In an effort to reduce roadway fatalities and injuries, the city of Long Beach will begin phasing in lowered speed limits for more than 100 residential areas and major streets.
Of the affected areas, 50 street segments will have speed limits set at 20 mph or lower, officials announced last week. The other streets, including heavily-trafficked arteries such as 7th Street and Long Beach Boulevard, will get a reduction of 5 mph.
Other areas that will receive new speed limits include: Cherry Avenue and Orange Avenue in North Long Beach; Carson Street, Stearns Avenue and Atherton Street in East Long Beach; and others in Central and Downtown Long Beach.
“Not only will these changes encourage more walking and bicycling, reduce noise, and enrich our neighborhoods and business districts — but these speed limit reductions can help save lives,” said Mayor Rex Richardson in a statement announcing the project.
The effort is part of the city’s Safe Streets Long Beach Action Plan, which aims to eliminate serious traffic injuries by 2026. The city determined which streets required changes based on which corridors had the most pedestrian, bicyclist and motorist injuries. In 2019, the city logged 30 traffic deaths and 34 homicides, according to its action plan.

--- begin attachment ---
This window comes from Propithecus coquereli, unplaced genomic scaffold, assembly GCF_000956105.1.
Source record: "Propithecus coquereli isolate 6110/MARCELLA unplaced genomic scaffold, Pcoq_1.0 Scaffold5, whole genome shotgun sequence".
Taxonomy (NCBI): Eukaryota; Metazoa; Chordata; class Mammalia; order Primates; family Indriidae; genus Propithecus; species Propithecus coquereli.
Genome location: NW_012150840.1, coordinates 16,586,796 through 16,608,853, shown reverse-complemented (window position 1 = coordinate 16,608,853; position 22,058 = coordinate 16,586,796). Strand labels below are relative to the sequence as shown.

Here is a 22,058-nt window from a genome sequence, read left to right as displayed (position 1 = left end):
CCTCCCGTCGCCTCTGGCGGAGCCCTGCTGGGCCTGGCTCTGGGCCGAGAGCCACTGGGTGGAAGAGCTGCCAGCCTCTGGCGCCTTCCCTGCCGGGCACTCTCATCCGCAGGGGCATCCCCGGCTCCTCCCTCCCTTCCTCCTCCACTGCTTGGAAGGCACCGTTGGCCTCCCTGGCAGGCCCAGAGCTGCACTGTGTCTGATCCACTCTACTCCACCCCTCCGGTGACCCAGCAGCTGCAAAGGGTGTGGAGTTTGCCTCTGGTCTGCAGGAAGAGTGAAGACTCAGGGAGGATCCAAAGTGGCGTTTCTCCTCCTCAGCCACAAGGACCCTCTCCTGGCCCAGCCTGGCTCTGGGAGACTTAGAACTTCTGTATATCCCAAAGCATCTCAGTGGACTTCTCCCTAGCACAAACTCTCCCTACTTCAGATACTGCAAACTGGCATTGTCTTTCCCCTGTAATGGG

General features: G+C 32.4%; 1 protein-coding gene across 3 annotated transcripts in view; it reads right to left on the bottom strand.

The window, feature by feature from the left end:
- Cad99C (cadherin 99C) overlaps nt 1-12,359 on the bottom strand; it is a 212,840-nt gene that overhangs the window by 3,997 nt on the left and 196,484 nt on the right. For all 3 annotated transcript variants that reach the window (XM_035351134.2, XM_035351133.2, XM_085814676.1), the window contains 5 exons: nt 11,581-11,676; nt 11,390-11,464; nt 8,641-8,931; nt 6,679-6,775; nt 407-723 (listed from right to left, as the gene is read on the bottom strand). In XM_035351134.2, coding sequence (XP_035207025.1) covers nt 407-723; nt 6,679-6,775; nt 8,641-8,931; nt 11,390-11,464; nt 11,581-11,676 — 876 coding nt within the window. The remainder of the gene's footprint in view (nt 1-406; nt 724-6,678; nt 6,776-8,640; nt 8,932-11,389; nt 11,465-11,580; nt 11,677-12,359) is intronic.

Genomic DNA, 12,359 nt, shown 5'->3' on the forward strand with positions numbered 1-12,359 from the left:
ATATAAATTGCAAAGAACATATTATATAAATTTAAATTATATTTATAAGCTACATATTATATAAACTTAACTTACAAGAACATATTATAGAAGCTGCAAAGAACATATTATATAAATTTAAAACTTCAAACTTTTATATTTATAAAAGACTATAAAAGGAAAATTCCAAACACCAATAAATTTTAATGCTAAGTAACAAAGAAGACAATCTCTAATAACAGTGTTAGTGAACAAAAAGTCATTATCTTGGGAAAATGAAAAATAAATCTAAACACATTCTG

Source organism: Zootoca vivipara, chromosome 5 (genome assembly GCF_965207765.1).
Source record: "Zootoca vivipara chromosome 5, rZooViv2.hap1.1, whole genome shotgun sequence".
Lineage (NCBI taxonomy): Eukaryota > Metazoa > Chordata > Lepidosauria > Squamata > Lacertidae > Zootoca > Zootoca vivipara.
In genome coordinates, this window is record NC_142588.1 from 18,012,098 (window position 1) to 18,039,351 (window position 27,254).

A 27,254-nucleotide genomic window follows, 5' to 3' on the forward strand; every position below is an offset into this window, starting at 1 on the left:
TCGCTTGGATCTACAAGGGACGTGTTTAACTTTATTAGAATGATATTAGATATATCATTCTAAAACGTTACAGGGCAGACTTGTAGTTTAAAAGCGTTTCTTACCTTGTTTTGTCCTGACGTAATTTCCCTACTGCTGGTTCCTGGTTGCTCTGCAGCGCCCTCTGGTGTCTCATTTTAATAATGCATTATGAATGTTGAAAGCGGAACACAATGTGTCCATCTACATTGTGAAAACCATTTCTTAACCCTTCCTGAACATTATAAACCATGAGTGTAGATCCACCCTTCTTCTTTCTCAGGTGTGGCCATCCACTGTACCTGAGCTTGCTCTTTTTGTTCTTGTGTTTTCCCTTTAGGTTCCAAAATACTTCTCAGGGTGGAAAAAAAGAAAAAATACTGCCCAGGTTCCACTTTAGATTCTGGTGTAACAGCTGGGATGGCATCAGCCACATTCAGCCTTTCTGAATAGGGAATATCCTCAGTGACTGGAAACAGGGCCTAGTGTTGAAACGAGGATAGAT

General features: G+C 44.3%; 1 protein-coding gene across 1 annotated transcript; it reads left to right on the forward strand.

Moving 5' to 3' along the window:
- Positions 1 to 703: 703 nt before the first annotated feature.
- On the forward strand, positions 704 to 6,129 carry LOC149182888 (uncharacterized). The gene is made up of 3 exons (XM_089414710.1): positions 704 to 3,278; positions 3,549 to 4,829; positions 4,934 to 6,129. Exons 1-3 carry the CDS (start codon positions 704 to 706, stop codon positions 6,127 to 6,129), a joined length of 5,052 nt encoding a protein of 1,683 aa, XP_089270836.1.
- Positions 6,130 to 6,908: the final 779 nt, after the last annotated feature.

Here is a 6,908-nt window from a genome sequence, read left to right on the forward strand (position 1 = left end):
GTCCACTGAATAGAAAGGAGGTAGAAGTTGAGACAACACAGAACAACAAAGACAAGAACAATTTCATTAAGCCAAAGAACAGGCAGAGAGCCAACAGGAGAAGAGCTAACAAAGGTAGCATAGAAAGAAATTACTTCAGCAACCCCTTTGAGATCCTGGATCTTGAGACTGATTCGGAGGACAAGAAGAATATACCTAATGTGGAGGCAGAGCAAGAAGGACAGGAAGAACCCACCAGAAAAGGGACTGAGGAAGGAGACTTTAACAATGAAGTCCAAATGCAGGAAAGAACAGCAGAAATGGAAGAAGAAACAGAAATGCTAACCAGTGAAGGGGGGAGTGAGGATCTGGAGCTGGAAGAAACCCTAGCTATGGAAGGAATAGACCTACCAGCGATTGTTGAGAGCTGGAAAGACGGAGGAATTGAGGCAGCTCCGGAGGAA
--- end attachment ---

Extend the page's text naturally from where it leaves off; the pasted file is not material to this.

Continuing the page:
Traditionally, cities set speed limits using an equation dubbed the 85th percentile rule.
Traffic engineers measured vehicle speeds on a street area, pinpointed the fastest speed at which a majority of motorists were driving and then rounded it to the nearest 5-mile-per-hour interval. The results proved faulty as some motorists didn’t always comply with the set speed limit.
Under Assembly Bill 43, cities will still use the same equation to determine speed limits but are granted more leeway and can set limits of 15 and 20 mph.
The bill went into effect in 2022 and at the end of that year, the Long Beach City Council approved staff recommendations to lower speed limits at designated areas.
Long Beach is among the first cities to implement such regulations, joining the city of Los Angeles.
“This work is just the beginning; we will continue to use new sections of the law designed to promote pedestrian and bicyclist safety as they go into effect,” said Eric Lopez, director of Public Works for Long Beach, in a statement.
To learn more about the upcoming changes, visit: longbeach.gov/speedlimits.
Source: LA Times